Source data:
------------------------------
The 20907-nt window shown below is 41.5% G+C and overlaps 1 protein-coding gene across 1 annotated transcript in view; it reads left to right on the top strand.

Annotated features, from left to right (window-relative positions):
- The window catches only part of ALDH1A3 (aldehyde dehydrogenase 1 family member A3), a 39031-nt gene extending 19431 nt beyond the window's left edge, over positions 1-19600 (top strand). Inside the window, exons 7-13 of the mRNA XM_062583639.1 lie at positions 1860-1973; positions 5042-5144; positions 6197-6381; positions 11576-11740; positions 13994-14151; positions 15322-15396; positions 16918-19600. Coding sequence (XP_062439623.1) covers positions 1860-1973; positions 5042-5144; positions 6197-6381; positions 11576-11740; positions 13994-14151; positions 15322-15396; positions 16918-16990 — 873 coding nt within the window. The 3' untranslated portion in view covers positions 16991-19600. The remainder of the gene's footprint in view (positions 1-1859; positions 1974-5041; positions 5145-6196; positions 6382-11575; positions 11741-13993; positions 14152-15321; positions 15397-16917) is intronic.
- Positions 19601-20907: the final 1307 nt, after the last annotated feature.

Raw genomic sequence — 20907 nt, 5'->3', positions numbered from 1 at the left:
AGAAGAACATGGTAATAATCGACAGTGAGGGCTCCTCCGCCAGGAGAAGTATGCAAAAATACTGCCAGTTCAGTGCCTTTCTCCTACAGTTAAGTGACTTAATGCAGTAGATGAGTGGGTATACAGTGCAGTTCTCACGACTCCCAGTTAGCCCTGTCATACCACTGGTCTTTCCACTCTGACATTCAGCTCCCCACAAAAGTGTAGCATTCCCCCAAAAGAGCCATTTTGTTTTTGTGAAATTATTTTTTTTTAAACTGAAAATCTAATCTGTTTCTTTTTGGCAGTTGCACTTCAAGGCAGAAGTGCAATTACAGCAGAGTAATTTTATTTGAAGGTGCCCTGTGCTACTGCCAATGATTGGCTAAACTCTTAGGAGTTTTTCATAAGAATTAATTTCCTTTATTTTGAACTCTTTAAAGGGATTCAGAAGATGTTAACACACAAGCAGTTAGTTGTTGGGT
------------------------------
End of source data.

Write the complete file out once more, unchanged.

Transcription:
The 20907-nt window shown below is 41.5% G+C and overlaps 1 protein-coding gene across 1 annotated transcript in view; it reads left to right on the top strand.

Annotated features, from left to right (window-relative positions):
- The window catches only part of ALDH1A3 (aldehyde dehydrogenase 1 family member A3), a 39031-nt gene extending 19431 nt beyond the window's left edge, over positions 1-19600 (top strand). Inside the window, exons 7-13 of the mRNA XM_062583639.1 lie at positions 1860-1973; positions 5042-5144; positions 6197-6381; positions 11576-11740; positions 13994-14151; positions 15322-15396; positions 16918-19600. Coding sequence (XP_062439623.1) covers positions 1860-1973; positions 5042-5144; positions 6197-6381; positions 11576-11740; positions 13994-14151; positions 15322-15396; positions 16918-16990 — 873 coding nt within the window. The 3' untranslated portion in view covers positions 16991-19600. The remainder of the gene's footprint in view (positions 1-1859; positions 1974-5041; positions 5145-6196; positions 6382-11575; positions 11741-13993; positions 14152-15321; positions 15397-16917) is intronic.
- Positions 19601-20907: the final 1307 nt, after the last annotated feature.

Raw genomic sequence — 20907 nt, 5'->3', positions numbered from 1 at the left:
AGAAGAACATGGTAATAATCGACAGTGAGGGCTCCTCCGCCAGGAGAAGTATGCAAAAATACTGCCAGTTCAGTGCCTTTCTCCTACAGTTAAGTGACTTAATGCAGTAGATGAGTGGGTATACAGTGCAGTTCTCACGACTCCCAGTTAGCCCTGTCATACCACTGGTCTTTCCACTCTGACATTCAGCTCCCCACAAAAGTGTAGCATTCCCCCAAAAGAGCCATTTTGTTTTTGTGAAATTATTTTTTTTTAAACTGAAAATCTAATCTGTTTCTTTTTGGCAGTTGCACTTCAAGGCAGAAGTGCAATTACAGCAGAGTAATTTTATTTGAAGGTGCCCTGTGCTACTGCCAATGATTGGCTAAACTCTTAGGAGTTTTTCATAAGAATTAATTTCCTTTATTTTGAACTCTTTAAAGGGATTCAGAAGATGTTAACACACAAGCAGTTAGTTGTTGGGT